Graduate Programs and Courses
Graduate programs and courses, except for joint graduate/undergraduate courses, are approved by the Graduate Council and go to the UCC as information items – they do not require UCC approval. In these cases, after Graduate Council approval has been indicated in the approval system, the requests will move to the UCC in the system but will be immediately marked as approved at the UCC, even before they are presented at a UCC meeting. Then the graduate programs will move immediately to the Senate and the courses move up to SCNS.
Co-Listed Graduate and Undergraduate Courses
Two or more courses are said to be co-listed or co-taught if the students in the courses are taught by the same instructor(s), at the same times. For face-to-face courses these would need to be scheduled at the same time and in the same location, but that is not necessary for courses offered online or by distance learning. This policy addresses co-listed courses involving pairings of undergraduate courses with graduate courses, which are also referred to as joint graduate/undergraduate courses. The aim of this policy is to ensure that the university
(a) Upholds the integrity of the graduate program by ensuring that students who receive graduate credit are completing graduate-level work, and
(b) Guarantees that students receiving undergraduate credit not be held to graduate-level standards.
The university has adopted the following policy to govern co-listed, or joint, undergraduate and graduate courses:
- Acceptable configurations of such courses include only 4000/5000 and 4000/6000 levels. Lower level undergraduate courses should not be co-listed with a graduate course.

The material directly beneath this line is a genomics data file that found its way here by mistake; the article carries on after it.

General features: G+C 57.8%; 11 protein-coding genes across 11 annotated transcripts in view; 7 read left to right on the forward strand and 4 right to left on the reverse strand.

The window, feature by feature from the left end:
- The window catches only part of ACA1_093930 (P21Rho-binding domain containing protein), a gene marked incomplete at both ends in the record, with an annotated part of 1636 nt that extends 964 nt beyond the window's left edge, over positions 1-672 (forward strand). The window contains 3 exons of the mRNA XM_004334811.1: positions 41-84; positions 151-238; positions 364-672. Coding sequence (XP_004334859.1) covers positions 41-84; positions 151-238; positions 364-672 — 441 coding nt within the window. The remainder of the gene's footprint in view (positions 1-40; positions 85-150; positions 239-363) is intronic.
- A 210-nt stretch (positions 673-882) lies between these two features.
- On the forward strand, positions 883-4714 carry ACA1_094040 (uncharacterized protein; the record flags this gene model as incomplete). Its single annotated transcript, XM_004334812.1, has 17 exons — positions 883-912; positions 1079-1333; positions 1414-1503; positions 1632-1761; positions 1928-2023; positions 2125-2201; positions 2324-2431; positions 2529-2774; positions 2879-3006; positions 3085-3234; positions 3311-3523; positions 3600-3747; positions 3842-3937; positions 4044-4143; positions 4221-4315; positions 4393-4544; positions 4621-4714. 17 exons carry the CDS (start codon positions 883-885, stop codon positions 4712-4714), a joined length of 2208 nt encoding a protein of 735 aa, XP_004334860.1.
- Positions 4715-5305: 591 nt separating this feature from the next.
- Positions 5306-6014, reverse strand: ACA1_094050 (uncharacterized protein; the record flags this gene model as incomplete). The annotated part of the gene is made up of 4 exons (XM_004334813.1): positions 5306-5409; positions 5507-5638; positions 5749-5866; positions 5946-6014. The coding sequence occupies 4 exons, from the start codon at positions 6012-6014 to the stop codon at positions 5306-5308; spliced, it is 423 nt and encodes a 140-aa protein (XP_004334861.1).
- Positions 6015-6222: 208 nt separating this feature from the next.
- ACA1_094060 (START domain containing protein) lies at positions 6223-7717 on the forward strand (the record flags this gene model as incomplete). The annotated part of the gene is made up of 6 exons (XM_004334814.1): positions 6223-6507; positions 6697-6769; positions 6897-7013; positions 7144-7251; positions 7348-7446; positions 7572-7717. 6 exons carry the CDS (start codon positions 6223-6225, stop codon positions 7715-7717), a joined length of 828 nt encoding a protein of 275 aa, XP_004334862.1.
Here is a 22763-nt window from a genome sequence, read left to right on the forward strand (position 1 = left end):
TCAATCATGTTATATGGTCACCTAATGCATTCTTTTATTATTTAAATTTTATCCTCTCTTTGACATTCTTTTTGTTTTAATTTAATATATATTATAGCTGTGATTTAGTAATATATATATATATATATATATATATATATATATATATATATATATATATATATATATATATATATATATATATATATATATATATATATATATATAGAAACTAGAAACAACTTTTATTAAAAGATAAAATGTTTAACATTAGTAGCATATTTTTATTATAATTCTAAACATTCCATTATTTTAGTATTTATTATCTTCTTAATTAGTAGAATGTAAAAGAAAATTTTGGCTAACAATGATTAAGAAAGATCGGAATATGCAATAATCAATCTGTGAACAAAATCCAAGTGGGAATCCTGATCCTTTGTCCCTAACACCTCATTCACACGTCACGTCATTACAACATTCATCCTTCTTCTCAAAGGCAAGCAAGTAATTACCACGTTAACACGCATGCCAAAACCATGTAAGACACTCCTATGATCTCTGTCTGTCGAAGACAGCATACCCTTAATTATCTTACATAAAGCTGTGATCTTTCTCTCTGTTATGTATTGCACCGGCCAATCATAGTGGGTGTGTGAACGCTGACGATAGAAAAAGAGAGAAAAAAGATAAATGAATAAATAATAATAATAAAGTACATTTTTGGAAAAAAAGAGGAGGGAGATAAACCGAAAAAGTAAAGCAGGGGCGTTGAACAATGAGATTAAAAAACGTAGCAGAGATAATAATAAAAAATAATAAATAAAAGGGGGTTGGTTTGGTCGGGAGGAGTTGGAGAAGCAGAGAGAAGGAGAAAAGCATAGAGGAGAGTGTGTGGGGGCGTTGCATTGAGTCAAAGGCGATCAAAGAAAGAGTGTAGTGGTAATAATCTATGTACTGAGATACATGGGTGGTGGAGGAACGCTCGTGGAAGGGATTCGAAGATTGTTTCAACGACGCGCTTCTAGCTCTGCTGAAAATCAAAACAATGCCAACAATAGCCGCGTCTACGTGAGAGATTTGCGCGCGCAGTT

- Students can obtain credit for only one of two co-listed courses.
- The University Curriculum Committee (UCC) has the responsibility of preventing duplication of courses so it must approve new courses that will be co-listed. The following guidelines will be followed in considering applications for joint graduate/undergraduate courses:
- Approval for offering new joint graduate/undergraduate courses must be obtained from both the Graduate Curriculum Committee (GCC) and the UCC. The requests to the GCC and UCC for these approvals must include syllabuses for all the courses involved.
- The two syllabuses must provide for substantial differences in student expectations at each level. In particular, graduate-level courses should specify a combination of the following, in contrast to their undergraduate counterparts: additional readings, additional assignments or examinations, more rigorous assignments or examinations, more demanding performance criteria. These syllabuses must clearly inform students of the fact that the two levels (graduate and undergraduate) are included in the same class.
- All students in the co-listed courses should be held to the same standards regarding attendance, academic honesty, and general class expectations.
- Colleges should monitor offerings to ensure that all co-listed sections (not just new ones) meet these criteria. Since newly proposed graduate and undergraduate courses are processed through different approval paths, it is particularly important that college curriculum committees monitor new submissions for co-listed courses for compliance with these policies.